Fire District 3 has 47 full- and part-time employees.

Along with EMS calls, firefighters and paramedics respond to fire suppression, technical rescue, hazardous material spills and vehicle wrecks.

“EMS is the service our community relies on most, but we are really an ‘all hazards’ response agency,” Andrews said.

He said the fire district is now directing all its resources into responding to calls, with no funding available for new staff, apparatuses or to improve or expand facilities.

In preparation for possible levy lid lift discussions, fire district staff anticipates holding informational meetings and speaking with community groups.

Andrews seeks input via email at [email protected] or via mail at “Clallam County Fire District 3 Fire Chief Ben Andrews, 323 N. Fifth Ave., Sequim, WA 98382.”

To reach the fire district, call 360-683-4242 or visit https://ccfd3.org.

________

Matthew Nash is a reporter with the Olympic Peninsula News Group, which is composed of Sound Publishing newspapers Peninsula Daily News, Sequim Gazette and Forks Forum. Reach him at [email protected].

More in News

Don Dundon, sales manager at Wilder Toyota, plucks the winning duck from a Wilder truck Sunday at the 33rd annual Duck Derby on Sunday. The winner was Tracy’s Insulation. More than 32,000 ducks were sold this year, the most in the past 12 years. (Dave Logan/For Peninsula Daily News)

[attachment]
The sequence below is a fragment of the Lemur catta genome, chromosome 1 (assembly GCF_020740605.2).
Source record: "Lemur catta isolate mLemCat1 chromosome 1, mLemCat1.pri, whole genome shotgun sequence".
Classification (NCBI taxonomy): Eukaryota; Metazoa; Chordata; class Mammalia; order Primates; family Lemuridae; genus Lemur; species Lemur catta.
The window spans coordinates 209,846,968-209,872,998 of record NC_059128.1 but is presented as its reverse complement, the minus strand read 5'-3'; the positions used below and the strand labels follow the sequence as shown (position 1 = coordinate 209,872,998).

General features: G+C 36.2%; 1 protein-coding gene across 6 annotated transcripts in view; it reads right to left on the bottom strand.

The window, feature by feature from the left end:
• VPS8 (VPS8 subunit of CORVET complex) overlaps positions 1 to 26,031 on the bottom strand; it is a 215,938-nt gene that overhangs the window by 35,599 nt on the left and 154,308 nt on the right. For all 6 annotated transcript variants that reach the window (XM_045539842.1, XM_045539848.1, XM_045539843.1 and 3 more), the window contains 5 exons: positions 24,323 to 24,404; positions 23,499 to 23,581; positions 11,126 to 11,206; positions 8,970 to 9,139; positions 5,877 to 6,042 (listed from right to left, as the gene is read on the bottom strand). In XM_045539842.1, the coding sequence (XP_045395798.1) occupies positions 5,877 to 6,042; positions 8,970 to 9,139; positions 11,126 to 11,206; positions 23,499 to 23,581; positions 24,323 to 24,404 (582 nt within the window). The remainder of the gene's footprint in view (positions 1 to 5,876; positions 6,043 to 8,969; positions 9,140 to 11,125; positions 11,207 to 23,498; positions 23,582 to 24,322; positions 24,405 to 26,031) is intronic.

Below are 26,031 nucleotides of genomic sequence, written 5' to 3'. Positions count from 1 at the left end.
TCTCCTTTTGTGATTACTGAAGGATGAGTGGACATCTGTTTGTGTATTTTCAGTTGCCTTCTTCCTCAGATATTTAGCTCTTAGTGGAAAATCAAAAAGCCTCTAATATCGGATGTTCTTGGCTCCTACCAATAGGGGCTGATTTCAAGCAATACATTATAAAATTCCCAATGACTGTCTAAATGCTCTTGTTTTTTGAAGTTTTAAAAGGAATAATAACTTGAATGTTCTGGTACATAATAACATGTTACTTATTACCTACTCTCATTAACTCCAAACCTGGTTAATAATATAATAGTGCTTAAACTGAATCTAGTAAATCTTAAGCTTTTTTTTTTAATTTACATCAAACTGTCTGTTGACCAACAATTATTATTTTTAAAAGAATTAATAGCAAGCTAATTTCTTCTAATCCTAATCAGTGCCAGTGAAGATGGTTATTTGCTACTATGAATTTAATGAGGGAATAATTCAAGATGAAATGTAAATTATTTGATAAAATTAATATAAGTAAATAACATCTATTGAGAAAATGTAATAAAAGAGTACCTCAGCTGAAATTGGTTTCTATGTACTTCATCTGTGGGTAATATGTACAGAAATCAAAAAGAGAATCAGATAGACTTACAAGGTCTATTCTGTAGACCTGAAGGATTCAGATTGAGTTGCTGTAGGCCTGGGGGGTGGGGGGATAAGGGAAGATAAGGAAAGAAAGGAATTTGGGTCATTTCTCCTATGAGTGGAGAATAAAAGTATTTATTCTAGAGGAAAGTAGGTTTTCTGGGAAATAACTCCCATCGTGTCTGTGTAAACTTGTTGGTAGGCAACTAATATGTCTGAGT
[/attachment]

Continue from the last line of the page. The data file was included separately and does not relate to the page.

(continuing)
Top duck plucked in annual fundraising derby

New record set for Olympic Medical Center Foundation

Duck Derby winners

Thirty-three people won prizes in the 33rd annual Duck… Continue reading

Water outlook bright on Peninsula

Drought forecast for much of Washington

First Fed provides grants to nonprofits

Funding supporting economic development and COVID-19 recovery

The 86th Rhody Festival float, with Princesses Brigette Palmer, left, and Hailey Hirschel waving to the crowd as they go along Lawrence Street in the Uptown neighborhood of Port Townsend. (Steve Mullensky/for Peninsula Daily News)
Rhody weekend

The 86th Rhody Festival float, with Princesses Brigette Palmer, left, and Hailey… Continue reading

Holding their Leadership trophies presented to them in an awards program Saturday at the Port Ludlow Marina are, from left, Rob Birman, executive director of Centrum, Business Leader of the Year; Akira Anderson, Future Business Leader of the Year; and Wendy and Brent Davis, owners of Lila’s Kitchen, Rising Entrepreneur of the year. Two other winners who were unable to attend are Ariel Speser, Citizen of the Year, and Dr. Allison Berry, Young Professional of the Year. (Steve Mullensky/for Peninsula Daily News)
Community leadership awards honor heroes

Former City Council member Citizen of Year

North Olympic Library System upgrades its online catalog

The North Olympic Library System will transition to a… Continue reading

Bret Allen Kenney was in court on Friday.
$5 million bail set in officer assault

Man also a person of interest in homicide of his mother

Candidate filing week ends with list of hopefuls

Three contests to be on primary ballot

Most Read